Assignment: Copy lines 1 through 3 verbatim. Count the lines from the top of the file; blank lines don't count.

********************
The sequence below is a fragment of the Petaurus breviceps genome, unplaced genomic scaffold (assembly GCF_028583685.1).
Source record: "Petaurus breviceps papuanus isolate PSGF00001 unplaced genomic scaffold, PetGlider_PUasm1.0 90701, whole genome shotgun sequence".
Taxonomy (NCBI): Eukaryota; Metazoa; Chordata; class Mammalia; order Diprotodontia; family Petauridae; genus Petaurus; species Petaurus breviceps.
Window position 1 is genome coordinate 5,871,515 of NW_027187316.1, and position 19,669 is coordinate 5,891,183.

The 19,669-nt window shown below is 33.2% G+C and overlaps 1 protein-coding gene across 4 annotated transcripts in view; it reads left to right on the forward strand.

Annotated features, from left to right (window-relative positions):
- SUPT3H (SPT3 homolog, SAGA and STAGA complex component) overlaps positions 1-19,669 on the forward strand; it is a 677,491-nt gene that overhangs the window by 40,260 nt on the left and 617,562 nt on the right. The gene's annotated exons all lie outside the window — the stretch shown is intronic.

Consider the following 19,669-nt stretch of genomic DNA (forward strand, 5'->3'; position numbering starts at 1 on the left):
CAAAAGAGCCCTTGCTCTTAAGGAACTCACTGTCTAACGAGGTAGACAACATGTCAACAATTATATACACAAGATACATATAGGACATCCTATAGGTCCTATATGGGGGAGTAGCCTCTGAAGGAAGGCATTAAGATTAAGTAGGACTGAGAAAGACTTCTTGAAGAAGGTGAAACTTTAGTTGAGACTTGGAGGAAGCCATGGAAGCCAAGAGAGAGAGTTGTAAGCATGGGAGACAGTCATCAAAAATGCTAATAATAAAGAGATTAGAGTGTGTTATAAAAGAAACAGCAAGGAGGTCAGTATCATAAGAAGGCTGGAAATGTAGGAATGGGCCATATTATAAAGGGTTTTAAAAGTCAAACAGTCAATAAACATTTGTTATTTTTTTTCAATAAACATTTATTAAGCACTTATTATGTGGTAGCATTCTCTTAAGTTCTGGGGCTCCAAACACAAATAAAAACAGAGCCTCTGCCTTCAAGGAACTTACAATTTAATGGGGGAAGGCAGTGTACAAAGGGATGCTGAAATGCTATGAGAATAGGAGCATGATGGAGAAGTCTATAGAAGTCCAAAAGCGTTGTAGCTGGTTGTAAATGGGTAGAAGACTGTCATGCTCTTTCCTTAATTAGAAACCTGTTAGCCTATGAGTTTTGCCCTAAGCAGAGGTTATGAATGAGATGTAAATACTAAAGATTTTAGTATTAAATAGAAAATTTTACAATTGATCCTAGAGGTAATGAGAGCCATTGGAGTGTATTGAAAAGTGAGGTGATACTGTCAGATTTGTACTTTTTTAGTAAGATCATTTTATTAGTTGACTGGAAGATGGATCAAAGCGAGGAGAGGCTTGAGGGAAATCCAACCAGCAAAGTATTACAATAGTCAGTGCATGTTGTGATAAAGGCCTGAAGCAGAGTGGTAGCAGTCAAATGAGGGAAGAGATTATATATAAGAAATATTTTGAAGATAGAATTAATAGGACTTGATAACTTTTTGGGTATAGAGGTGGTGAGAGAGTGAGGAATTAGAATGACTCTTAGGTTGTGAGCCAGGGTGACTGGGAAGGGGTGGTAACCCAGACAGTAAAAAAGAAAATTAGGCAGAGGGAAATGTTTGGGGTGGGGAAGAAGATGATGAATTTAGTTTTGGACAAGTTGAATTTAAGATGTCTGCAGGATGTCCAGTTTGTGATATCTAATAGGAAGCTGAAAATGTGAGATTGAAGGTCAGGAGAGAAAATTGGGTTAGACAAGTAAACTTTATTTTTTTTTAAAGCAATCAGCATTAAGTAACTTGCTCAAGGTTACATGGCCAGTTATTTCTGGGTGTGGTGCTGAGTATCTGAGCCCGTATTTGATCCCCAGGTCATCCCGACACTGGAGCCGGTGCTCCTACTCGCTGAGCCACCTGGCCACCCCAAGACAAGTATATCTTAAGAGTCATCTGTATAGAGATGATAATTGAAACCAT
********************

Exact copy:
The sequence below is a fragment of the Petaurus breviceps genome, unplaced genomic scaffold (assembly GCF_028583685.1).
Source record: "Petaurus breviceps papuanus isolate PSGF00001 unplaced genomic scaffold, PetGlider_PUasm1.0 90701, whole genome shotgun sequence".
Taxonomy (NCBI): Eukaryota; Metazoa; Chordata; class Mammalia; order Diprotodontia; family Petauridae; genus Petaurus; species Petaurus breviceps.